U.S. employers cut workers from their payrolls for the sixth straight month in June for the longest losing employment streak since 2002, government data on Thursday showed.
A separate report showed new applications for jobless benefits hurdling to 404,000, suggesting further weakness ahead for employment.
Another survey reported service companies such as airlines and restaurants that make up the bulk of the economy are being pinched by soaring costs and weakening demand and have responded by slashing staff.
U.S. stock futures rallied on the news, while prices on U.S. government debt retreated as investors shifted their attention toward the equities market.
"It shows that the labor market still is very soft. We're not seeing dramatic job cuts, but clearly companies are trying to hold the line on costs," said Gary Thayer, senior economist at Wachovia Securities in St. Louis.
The Labor Department said the unemployment rate held steady at 5.5 percent in June and 62,000 jobs were lost from nonfarm payrolls, bringing jobs shed for the year so far to 438,000 as housing market woes chilled growth.
Concern over the economy and jobs will be a major factor in the country's November presidential election and both candidates' campaigns were quick to issue statements.
Presumptive Democratic presidential candidate, Sen. Barack Obama, said "the American people are paying the price for the failed economic policies of the past eight years."
The presumptive Republican nominee, Sen. John McCain, urged "our focus must be clear: enact policies to create jobs today."
Analysts polled by Reuters had expected the unemployment rate to edge down to 5.4 percent. Payrolls were forecast to shed 60,000 jobs in June versus a 62,000 loss in May.
In June, the creation of 29,000 government jobs helped support payrolls. Private-sector employment dropped by 91,000. "We're still in the netherland world between growth and a genuine recession, but there still are downside risks," said Bruce Kasman, chief economist at JPMorgan in a client call.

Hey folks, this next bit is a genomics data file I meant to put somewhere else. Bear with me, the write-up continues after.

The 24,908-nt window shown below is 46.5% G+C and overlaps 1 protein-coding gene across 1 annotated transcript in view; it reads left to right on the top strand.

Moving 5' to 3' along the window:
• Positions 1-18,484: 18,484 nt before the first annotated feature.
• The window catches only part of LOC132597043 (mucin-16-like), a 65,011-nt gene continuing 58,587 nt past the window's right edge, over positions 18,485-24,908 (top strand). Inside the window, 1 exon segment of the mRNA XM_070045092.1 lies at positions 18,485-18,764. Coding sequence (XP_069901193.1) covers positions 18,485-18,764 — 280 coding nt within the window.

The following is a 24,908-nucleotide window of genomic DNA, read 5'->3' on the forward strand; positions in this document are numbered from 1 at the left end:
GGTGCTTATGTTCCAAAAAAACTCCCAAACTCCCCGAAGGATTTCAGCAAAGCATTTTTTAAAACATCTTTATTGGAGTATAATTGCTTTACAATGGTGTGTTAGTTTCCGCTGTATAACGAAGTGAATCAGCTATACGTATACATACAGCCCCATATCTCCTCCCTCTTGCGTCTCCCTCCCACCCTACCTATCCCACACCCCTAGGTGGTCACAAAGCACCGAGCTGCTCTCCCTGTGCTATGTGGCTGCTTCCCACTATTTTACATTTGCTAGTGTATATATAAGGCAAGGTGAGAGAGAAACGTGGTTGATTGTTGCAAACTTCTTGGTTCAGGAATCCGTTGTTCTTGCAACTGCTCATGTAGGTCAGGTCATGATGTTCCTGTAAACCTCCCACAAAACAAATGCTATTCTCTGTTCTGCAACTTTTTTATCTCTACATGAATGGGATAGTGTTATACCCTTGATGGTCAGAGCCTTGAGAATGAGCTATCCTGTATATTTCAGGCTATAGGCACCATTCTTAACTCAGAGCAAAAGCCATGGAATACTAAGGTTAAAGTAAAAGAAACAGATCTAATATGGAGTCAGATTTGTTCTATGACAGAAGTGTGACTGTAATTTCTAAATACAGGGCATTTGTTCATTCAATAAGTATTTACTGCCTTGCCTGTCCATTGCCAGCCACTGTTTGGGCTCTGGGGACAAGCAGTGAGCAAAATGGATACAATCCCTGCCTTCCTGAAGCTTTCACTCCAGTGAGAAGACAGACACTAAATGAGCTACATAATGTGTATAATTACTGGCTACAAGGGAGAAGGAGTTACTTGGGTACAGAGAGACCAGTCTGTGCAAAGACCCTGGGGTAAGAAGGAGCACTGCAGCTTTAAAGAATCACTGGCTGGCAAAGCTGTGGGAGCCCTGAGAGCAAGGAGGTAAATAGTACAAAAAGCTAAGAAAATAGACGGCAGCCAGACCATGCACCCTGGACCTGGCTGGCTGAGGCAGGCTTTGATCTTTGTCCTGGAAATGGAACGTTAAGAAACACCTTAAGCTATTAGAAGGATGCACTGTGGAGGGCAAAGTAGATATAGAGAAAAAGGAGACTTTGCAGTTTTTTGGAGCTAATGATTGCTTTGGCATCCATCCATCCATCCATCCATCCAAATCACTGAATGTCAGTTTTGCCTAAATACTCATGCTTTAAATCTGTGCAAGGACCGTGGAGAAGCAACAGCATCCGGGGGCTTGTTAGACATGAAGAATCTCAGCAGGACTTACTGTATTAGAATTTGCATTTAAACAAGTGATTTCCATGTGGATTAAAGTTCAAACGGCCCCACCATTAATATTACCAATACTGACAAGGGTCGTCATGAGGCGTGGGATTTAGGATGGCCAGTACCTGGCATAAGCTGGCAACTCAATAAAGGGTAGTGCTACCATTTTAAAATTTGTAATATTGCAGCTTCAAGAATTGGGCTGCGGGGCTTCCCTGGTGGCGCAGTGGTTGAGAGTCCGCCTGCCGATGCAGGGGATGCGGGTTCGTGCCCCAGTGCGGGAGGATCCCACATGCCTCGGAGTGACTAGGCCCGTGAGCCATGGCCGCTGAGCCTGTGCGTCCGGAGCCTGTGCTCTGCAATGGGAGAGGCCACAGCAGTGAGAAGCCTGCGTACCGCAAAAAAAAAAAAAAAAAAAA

Both May and April's count were revised lower, taking their combined job losses to 129,000, compared to an early estimate of 77,000 jobs lost.
Average hourly earnings, closely watched by the Federal Reserve as it monitors price pressures to make sure they do not creep into higher wages, edged up six cents, or 0.3 percent in June to $18.01.
This took the year-on-year gain in average hourly earnings to 3.4 percent, the lowest reading since January 2006.
The Fed last week halted an aggressive interest rate cutting campaign, holding rates at 2 percent and warning that inflation risks had risen amid soaring energy and food prices.
The central bank had been cutting rates to shield growth from a collapsing housing market.
"It does show that the Fed has to hold policy steady for now. We've now seen job cuts all year long and that suggests that raising interest rates now would probably hurt the economy significantly," said Thayer.
June's decline was also the longest consecutive monthly shrinkage in payrolls since the collapse of the technology stock bubble, when they fell from March 2001 until May 2002 without respite as the economy went through a mild recession.
There were 43,00 job losses in construction in June as the housing slowdown continued to bite, while manufacturing shed 33,000 jobs. Both of these sectors have lost jobs in every month over the past year.
Providers of professional services lost 51,000 jobs as the financial services and real estate industries continued to suffer the country's housing market woes.
Service sector employment grew by 7,000 but this was way down from the triple-digit job growth seen earlier this year in a sign that employment weakness was spreading.
A service sector survey later on Thursday confirmed this impression. The Institute for Supply Management's non-manufacturing index unexpectedly dropped to 48.2 for June versus 51.7 in May. A reading below 50 signals contraction.
Flooding in the Midwest had no impact on June's national employment report, the Labor Department said, holding out the possibility of additional pressure on the jobs market in the coming months as flood-related job losses get counted.
A separate report from the labor department showed that U.S. workers filing new claims for jobless benefits jumped 16,000 last week to 404,000.
The four-week average of new jobless claims, a better gauge of underlying labor trends because it irons out week-to-week volatility, increased for the fourth straight week to 390,500, the highest reading since October 2005 in the aftermath of Hurricane Katrina.